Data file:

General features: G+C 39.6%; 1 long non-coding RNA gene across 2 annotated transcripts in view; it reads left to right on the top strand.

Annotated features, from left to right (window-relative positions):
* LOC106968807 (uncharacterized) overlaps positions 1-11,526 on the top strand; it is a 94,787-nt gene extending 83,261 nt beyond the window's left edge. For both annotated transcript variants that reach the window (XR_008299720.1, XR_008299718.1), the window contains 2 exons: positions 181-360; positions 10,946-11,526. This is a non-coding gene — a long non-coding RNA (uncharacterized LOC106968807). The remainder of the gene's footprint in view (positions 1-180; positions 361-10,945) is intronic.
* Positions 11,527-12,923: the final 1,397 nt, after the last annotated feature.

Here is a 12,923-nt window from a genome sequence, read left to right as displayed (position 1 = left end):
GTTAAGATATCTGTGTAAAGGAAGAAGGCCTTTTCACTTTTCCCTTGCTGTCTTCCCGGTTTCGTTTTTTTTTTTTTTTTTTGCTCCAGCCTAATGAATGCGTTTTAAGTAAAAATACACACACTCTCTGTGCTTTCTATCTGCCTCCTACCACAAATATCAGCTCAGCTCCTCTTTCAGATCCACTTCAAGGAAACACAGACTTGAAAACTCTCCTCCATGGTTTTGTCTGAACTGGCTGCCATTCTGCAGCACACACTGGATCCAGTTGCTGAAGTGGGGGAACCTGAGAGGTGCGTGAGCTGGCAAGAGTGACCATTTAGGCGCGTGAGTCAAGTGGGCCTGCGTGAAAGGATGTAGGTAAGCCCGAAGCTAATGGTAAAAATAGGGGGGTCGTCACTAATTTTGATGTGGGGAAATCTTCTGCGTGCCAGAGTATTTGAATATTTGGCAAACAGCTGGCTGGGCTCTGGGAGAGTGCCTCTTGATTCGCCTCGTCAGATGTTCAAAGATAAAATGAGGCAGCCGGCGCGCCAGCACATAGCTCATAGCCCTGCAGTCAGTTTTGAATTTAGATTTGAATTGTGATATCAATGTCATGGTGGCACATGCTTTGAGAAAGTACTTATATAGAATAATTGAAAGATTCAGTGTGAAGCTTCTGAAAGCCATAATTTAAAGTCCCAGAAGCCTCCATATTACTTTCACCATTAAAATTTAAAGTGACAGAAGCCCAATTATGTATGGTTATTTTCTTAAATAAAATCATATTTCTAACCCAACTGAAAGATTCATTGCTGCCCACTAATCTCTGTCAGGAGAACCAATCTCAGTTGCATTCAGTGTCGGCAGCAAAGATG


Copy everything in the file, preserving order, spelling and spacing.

General features: G+C 39.6%; 1 long non-coding RNA gene across 2 annotated transcripts in view; it reads left to right on the top strand.

Annotated features, from left to right (window-relative positions):
* LOC106968807 (uncharacterized) overlaps positions 1-11,526 on the top strand; it is a 94,787-nt gene extending 83,261 nt beyond the window's left edge. For both annotated transcript variants that reach the window (XR_008299720.1, XR_008299718.1), the window contains 2 exons: positions 181-360; positions 10,946-11,526. This is a non-coding gene — a long non-coding RNA (uncharacterized LOC106968807). The remainder of the gene's footprint in view (positions 1-180; positions 361-10,945) is intronic.
* Positions 11,527-12,923: the final 1,397 nt, after the last annotated feature.

Here is a 12,923-nt window from a genome sequence, read left to right as displayed (position 1 = left end):
GTTAAGATATCTGTGTAAAGGAAGAAGGCCTTTTCACTTTTCCCTTGCTGTCTTCCCGGTTTCGTTTTTTTTTTTTTTTTTTGCTCCAGCCTAATGAATGCGTTTTAAGTAAAAATACACACACTCTCTGTGCTTTCTATCTGCCTCCTACCACAAATATCAGCTCAGCTCCTCTTTCAGATCCACTTCAAGGAAACACAGACTTGAAAACTCTCCTCCATGGTTTTGTCTGAACTGGCTGCCATTCTGCAGCACACACTGGATCCAGTTGCTGAAGTGGGGGAACCTGAGAGGTGCGTGAGCTGGCAAGAGTGACCATTTAGGCGCGTGAGTCAAGTGGGCCTGCGTGAAAGGATGTAGGTAAGCCCGAAGCTAATGGTAAAAATAGGGGGGTCGTCACTAATTTTGATGTGGGGAAATCTTCTGCGTGCCAGAGTATTTGAATATTTGGCAAACAGCTGGCTGGGCTCTGGGAGAGTGCCTCTTGATTCGCCTCGTCAGATGTTCAAAGATAAAATGAGGCAGCCGGCGCGCCAGCACATAGCTCATAGCCCTGCAGTCAGTTTTGAATTTAGATTTGAATTGTGATATCAATGTCATGGTGGCACATGCTTTGAGAAAGTACTTATATAGAATAATTGAAAGATTCAGTGTGAAGCTTCTGAAAGCCATAATTTAAAGTCCCAGAAGCCTCCATATTACTTTCACCATTAAAATTTAAAGTGACAGAAGCCCAATTATGTATGGTTATTTTCTTAAATAAAATCATATTTCTAACCCAACTGAAAGATTCATTGCTGCCCACTAATCTCTGTCAGGAGAACCAATCTCAGTTGCATTCAGTGTCGGCAGCAAAGATG